Angelina Jolie producers reapplying for Bosnia permit
GK Films calls initial rejection in Bosnia "a purely technical matter."
In the wake of reports that Bosnia has revoked Angelina Jolie's permit to direct a film in that country, GK Films, which is producing the project, said Thursday that it is reapplying for a permit.
The production company, which is backing the love story set amid the backdrop of the Bosnian civil war, described the permit issue as "a purely technical matter."
"We are obliged to reapply for the permit to shoot Angelina Jolie's directorial debut with the appropriate government offices in Sarajevo now that the final script is available," the company said.
In a separate statement responding to allegations that the project would not fairly represent the experiences of Bosnian women, Jolie said, "Obviously any dramatic interpretation will always fail those who have had a real experience. This is not a documentary. There are many twists in the plot that address the sensitive nature of the relationship between the main characters and that will be revealed once the film is released. My hope is that people will hold judgment until they have seen the film."
The BBC reported Thursday that the country's culture minister had revoked a permit for the untitled film until he receives a screenplay.
The minister, Gavrilo Grahovac, said the permit has been rejected, because no screenplay had been attached to the application, as required by law. "They no longer have the authorization to shoot in Bosnia," he said in a radio interview, according to the BBC.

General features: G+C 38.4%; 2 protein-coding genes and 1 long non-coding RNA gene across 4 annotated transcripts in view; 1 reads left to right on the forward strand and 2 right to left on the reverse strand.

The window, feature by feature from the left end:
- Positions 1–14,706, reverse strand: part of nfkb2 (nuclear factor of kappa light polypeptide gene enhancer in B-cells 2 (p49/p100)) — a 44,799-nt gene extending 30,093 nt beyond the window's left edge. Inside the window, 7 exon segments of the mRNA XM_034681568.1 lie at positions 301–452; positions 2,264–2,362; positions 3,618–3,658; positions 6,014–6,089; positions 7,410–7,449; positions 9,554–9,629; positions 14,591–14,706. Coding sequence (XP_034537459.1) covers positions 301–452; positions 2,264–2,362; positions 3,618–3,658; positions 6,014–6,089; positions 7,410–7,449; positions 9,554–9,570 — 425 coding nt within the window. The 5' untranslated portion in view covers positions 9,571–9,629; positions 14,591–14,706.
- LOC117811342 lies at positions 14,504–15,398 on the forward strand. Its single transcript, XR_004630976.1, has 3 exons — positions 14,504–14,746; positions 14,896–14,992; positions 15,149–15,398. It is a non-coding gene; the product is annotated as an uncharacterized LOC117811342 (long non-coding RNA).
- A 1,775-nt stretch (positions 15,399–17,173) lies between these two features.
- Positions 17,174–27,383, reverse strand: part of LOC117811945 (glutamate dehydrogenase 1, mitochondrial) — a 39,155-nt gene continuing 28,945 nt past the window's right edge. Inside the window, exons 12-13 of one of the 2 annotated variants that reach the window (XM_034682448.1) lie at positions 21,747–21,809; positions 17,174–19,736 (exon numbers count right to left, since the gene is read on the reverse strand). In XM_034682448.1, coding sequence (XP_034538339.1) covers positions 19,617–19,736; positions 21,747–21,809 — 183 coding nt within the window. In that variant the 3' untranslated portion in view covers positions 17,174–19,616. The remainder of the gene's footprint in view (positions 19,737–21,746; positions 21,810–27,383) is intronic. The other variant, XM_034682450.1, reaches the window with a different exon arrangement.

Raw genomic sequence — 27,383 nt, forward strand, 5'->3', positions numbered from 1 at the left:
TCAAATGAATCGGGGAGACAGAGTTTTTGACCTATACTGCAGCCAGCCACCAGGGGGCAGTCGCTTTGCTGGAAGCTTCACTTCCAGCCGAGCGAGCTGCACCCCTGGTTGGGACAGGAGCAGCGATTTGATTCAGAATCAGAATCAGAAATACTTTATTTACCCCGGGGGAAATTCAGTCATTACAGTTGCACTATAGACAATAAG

The decision came after objections from an association of female victims of the Bosnian war. The untitled film project reportedly tells the story of a Serbian man and Bosnian woman who fall in love in the middle of the 1992-1995 war.
However, the BBC said that it was reported in Bosnia that the love story would be between a Serbian rapist and his Muslim victim. The Women Victims of War association argued the movie would be "misleading history."
The culture minister said the movie could get a new permit "if they send us the scenario with a story, which will be different from what we have been told by people who read it."
Jolie wrote to the women's group last week to reassure them about the film, according to the BBC. It also said a representative for the film said that a script has now been sent to the culture ministry.
The statement from GK Films concluded, "The stories about the film which have recently been circulated are incorrect. The dedication and commitment of the cast and crew from all over the former Yugoslavia demonstrates the integrity of this project.